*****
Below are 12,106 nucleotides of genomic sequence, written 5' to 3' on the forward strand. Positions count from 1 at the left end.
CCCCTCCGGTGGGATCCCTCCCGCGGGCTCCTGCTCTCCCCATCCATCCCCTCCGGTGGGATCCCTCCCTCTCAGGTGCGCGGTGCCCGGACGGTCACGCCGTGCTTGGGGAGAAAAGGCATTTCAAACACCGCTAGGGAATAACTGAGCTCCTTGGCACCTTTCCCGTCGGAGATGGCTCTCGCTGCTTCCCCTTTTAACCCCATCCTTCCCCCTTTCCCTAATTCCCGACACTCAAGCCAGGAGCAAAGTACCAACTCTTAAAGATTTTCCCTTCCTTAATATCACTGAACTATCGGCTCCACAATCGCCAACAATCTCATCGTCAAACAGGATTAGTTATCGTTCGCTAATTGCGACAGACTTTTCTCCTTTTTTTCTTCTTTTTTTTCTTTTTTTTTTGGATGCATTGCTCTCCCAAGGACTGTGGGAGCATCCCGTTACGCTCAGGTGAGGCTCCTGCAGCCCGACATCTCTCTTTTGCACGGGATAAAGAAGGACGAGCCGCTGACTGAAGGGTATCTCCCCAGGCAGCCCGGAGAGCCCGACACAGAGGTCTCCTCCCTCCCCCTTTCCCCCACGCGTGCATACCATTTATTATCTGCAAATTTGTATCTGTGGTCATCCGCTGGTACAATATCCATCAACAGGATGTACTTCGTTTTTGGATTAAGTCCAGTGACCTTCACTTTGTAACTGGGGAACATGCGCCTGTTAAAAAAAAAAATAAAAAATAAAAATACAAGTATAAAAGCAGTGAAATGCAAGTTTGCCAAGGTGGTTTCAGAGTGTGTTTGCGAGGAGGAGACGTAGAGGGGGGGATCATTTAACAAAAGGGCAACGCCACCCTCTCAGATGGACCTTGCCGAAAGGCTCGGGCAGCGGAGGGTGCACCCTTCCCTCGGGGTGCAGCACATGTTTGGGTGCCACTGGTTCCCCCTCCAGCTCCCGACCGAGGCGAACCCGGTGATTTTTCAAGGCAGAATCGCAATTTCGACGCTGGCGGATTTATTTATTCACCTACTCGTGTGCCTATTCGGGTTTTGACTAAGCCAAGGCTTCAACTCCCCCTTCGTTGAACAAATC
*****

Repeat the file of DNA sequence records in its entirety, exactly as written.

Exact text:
Below are 12,106 nucleotides of genomic sequence, written 5' to 3' on the forward strand. Positions count from 1 at the left end.
CCCCTCCGGTGGGATCCCTCCCGCGGGCTCCTGCTCTCCCCATCCATCCCCTCCGGTGGGATCCCTCCCTCTCAGGTGCGCGGTGCCCGGACGGTCACGCCGTGCTTGGGGAGAAAAGGCATTTCAAACACCGCTAGGGAATAACTGAGCTCCTTGGCACCTTTCCCGTCGGAGATGGCTCTCGCTGCTTCCCCTTTTAACCCCATCCTTCCCCCTTTCCCTAATTCCCGACACTCAAGCCAGGAGCAAAGTACCAACTCTTAAAGATTTTCCCTTCCTTAATATCACTGAACTATCGGCTCCACAATCGCCAACAATCTCATCGTCAAACAGGATTAGTTATCGTTCGCTAATTGCGACAGACTTTTCTCCTTTTTTTCTTCTTTTTTTTCTTTTTTTTTTGGATGCATTGCTCTCCCAAGGACTGTGGGAGCATCCCGTTACGCTCAGGTGAGGCTCCTGCAGCCCGACATCTCTCTTTTGCACGGGATAAAGAAGGACGAGCCGCTGACTGAAGGGTATCTCCCCAGGCAGCCCGGAGAGCCCGACACAGAGGTCTCCTCCCTCCCCCTTTCCCCCACGCGTGCATACCATTTATTATCTGCAAATTTGTATCTGTGGTCATCCGCTGGTACAATATCCATCAACAGGATGTACTTCGTTTTTGGATTAAGTCCAGTGACCTTCACTTTGTAACTGGGGAACATGCGCCTGTTAAAAAAAAAAATAAAAAATAAAAATACAAGTATAAAAGCAGTGAAATGCAAGTTTGCCAAGGTGGTTTCAGAGTGTGTTTGCGAGGAGGAGACGTAGAGGGGGGGATCATTTAACAAAAGGGCAACGCCACCCTCTCAGATGGACCTTGCCGAAAGGCTCGGGCAGCGGAGGGTGCACCCTTCCCTCGGGGTGCAGCACATGTTTGGGTGCCACTGGTTCCCCCTCCAGCTCCCGACCGAGGCGAACCCGGTGATTTTTCAAGGCAGAATCGCAATTTCGACGCTGGCGGATTTATTTATTCACCTACTCGTGTGCCTATTCGGGTTTTGACTAAGCCAAGGCTTCAACTCCCCCTTCGTTGAACAAATC